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How We Shortlisted 12 People from 50 Candidates

Shortlisting can feel like a mammoth task. Take a too high-level approach and you’ll be left with the sneaking suspicion that you missed something important. Get bogged down in the nitty-gritty, and everyone gets overwhelmed and demoralised.

Our co-founder Andy recently directed a shortlisting process to narrow around fifty applicants to a twelve-strong interview list. Saying goodbye to three-quarters of an applicant pool is never easy, so we decided to share his shortlist process in the hope that it could help others attempting a similarly gruelling task.

(Please note: none of the screenshots shared here include anything sensitive or confidential! We recreated the process with dummy info to share it with you all.)

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Retrospectives

A regular retrospective is the most important meeting you will have - It brings your team together, improves your processes and creates a powerful iteration cycle. If you aren’t running a retrospective regularly, this post will give you everything you need to know to start. If you are, then we can give you some ideas to help with your existing retrospectives.

In a retrospective your entire team reflects on your process; you look at what’s working well, what’s holding you back, and what you should change. Together you agree on some actions or changes, then implement them. In the next retrospective you reflect on how the changes have gone, and agree on any further iterations. By going through this cycle regularly, you implement a process of continual feedback and improvement and are able to work towards a more effective and enjoyable process.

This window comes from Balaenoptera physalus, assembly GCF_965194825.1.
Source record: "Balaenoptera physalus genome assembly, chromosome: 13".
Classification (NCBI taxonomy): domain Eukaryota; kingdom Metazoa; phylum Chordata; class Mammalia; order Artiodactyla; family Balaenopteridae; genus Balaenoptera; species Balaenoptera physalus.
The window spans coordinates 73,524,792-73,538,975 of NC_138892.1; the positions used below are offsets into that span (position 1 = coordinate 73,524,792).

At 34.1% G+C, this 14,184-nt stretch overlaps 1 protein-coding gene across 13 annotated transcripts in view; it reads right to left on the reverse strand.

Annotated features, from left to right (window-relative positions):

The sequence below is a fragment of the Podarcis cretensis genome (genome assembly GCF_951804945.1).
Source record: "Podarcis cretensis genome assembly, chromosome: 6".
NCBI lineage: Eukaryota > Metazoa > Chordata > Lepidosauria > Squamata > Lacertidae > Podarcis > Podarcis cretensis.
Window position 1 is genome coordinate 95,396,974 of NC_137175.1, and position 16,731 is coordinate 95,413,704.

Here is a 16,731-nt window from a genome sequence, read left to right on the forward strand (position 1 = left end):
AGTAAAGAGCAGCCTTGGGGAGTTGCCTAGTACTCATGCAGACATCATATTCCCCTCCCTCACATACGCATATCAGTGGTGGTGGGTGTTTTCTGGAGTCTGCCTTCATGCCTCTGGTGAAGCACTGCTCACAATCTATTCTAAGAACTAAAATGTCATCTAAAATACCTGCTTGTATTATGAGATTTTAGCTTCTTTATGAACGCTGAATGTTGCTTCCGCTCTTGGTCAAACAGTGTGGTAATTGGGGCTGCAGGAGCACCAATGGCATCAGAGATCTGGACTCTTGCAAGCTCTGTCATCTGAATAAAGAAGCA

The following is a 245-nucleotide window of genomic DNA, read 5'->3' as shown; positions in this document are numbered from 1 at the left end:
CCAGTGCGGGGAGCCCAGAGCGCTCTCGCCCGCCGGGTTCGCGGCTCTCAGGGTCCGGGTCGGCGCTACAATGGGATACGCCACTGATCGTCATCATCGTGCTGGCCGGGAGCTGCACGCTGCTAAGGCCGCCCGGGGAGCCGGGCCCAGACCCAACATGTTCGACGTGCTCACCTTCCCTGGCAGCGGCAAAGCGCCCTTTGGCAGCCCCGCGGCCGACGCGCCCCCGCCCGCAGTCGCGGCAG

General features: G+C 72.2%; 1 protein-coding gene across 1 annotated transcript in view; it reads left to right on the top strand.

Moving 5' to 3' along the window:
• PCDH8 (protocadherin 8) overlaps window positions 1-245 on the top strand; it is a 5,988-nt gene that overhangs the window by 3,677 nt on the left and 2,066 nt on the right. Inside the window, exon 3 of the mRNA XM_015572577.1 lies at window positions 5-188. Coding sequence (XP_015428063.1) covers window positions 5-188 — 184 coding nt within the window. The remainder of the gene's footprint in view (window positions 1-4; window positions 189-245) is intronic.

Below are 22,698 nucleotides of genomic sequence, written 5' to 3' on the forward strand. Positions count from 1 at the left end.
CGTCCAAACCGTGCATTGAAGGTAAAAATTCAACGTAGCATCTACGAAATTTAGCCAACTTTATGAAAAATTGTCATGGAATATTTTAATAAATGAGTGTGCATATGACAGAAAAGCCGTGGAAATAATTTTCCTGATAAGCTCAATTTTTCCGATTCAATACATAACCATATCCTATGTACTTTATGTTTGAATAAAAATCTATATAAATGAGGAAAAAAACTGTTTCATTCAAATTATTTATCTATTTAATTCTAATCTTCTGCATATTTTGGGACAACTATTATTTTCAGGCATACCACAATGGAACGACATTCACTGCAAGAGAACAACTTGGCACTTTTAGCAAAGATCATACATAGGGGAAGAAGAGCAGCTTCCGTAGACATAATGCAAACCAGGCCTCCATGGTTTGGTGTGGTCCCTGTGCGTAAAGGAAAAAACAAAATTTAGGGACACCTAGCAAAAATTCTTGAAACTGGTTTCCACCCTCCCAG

Steps

Most retrospectives will follow a similar set of steps:

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The Planstorm

Planstorm noun

  1. A technique for developing a plan out of a complex and dynamic environment

In any project you probably experience a regular but surprising moment where things are sailing along smoothly, and then suddenly they're not. Something changed that you didn’t see coming; A deadline or constraint appeared, someone joined or left the team, or you finished the current cycle of work, and now you don’t know what to focus on or prioritise next. All the work that was ticking over nicely now needs rethinking and you can’t keep it all your mind at once to figure it out.

Whenever the landscape changes like this, there’s a technique that I’ve stumbled across to get back on track and get my thoughts in order. It’s basically a brainstorming session that turns into a plan, so I’m going to call it the... Planstorm, because I’m bad at naming things!

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